CNN is not the only news organization with a tablet-optimized Honeycomb app - USA Today today (ooh, 2x "today"s in a row, it must be your lucky day) jumped on the same bandwagon with their own take on what a tablet news app should be like. News, Money, Sports, Life, Tech, Travel, Photos, and Weather sections are available, and... well, there is not much else to say about this - it's a news app on a larger screen.
If you began drooling from the very first murmurs of a "Pure Google" tablet running Android 3.0 'Honeycomb', to the buzz at CES, through the anticipation building up to launch: your day has arrived and you likely now have a Motorola XOOM in your hands. Congratulations. Of course that would be the $800 Verizon Motorola XOOM that's in your hands. But what about that $600 Wi-Fi-only XOOM? Not only is it not in anyone's hands, but there has yet to be a confirmed release date either.
The good folks over at iFixit gave the Motorola XOOM a teardown this morning, and aside from the ridiculous 57 screws holding it together, it has been deemed pretty tinker-friendly, scoring an 8/10 on the repairability meter.
One interesting piece of information did emerge during the XOOM's disrobing, though - in regard to its much-touched LTE upgradeability. The teardown's author noted that the XOOM ships with a dummy mini-PCI board, presumably holding the 4G LTE radio's slot.
If you remember, during Google's Honeycomb showcase in the beginning of the month, one of the tablet-optimized apps demoed was made by CNN. Considering CNN is one of the Honeycomb/XOOM launch partners, the new app showed up in the Market like clockwork for an easily digestible price of free. For those who need a refresher, here's the video from the presentation again:
The CNN app features a swipable navigation bar on the left-hand side and a grid story layout on the right side.
It's launch day for the XOOM, and already the major news outlets have had a chance to spend a few days with the much anticipated device. Not only does the XOOM bring a new standard in high-end to the masses (a la Tegra 2), but it's also the first device to ship with Android 3.0 (Honeycomb) on board. It's also really the second major Android tablet to launch (the Galaxy Tab being the first), and the first to match the 10" form factor of the iPad.
You would think that large hardware manufacturers, such as HTC and Motorola, would dedicate at least a few hours to trademark searches before naming their products and investing millions of dollars into promotional efforts for said products. That would be a fair assumption, right? It seems like the answer sometimes is: not exactly.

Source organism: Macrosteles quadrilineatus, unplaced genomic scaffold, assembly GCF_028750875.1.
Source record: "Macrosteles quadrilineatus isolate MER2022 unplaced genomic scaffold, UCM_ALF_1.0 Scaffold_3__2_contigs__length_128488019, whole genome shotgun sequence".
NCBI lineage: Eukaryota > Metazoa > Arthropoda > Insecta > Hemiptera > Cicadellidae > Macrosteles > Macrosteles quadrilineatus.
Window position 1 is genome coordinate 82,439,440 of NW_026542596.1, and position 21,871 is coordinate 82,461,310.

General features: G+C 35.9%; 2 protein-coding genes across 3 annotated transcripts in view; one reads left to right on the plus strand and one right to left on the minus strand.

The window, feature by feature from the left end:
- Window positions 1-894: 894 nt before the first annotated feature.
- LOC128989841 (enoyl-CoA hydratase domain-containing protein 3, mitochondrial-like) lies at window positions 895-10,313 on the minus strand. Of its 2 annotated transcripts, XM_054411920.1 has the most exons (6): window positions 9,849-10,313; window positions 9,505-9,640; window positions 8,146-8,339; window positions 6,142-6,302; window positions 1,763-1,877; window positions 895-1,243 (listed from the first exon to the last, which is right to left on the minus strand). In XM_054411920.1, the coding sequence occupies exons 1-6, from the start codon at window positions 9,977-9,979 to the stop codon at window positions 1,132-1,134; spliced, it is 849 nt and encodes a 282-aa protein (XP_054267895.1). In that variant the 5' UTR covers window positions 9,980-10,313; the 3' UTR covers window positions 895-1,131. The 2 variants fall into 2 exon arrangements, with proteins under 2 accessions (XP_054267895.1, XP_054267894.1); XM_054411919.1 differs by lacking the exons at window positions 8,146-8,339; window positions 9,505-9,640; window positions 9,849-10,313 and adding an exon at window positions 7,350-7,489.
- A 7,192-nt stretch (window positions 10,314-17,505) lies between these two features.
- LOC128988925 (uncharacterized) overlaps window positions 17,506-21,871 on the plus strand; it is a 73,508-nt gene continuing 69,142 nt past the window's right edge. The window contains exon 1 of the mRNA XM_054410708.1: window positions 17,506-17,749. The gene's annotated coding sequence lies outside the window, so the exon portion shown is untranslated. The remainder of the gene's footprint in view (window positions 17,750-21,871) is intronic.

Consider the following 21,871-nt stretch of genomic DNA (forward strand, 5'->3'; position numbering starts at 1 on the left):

Last week at MWC, HTC unveiled 6 new devices, one of which was bearing the name ChaCha (that's one of the Facebook phones).
This one's for you, developers: XDA user adub007 just posted a full Motorola XOOM system dump. What new and unprecedented goodies does it contain? That remains to be seen... feel free to download the 112MB (183MB when unpacked) file and start digging for yourself.
Turns out yesterday's update to the Android 3.0 SDK introduced more than just finalized APIs - the folks over at Android Central have discovered seven completely new wallpapers as well as two higher-res versions of existing ones in the final SDK's Launcher2.apk.
At 1920x1280, the images are just the right size for showing off your Honeycomb love on any of your devices. If they catch your eye, be sure to grab them for yourself using the download link below.
Even though we thought Costco would be selling the Motorola Atrix 4G for AT&T for $149.99, the mega-warehouse decided to sweeten the deal a bit and dropped the price to $119.99 on a 2-year contract (this includes customers upgrading their existing AT&T phones too).
And that's not all - according to our tipster, whose track record has so far been spotless, Costco will be throwing in a free accessory bundle consisting of a case, a car charger, and a wired earpiece.
That's right - unlike almost all other Motorola devices in recent memory, the XOOM will ship with an unlocked (or at least "unlockable/relockable") bootloader. That means modders will be free to create custom ROMs and kernels for the tablet - not as surprising as it would be were the XOOM not a flagship Google device, but still very reassuring.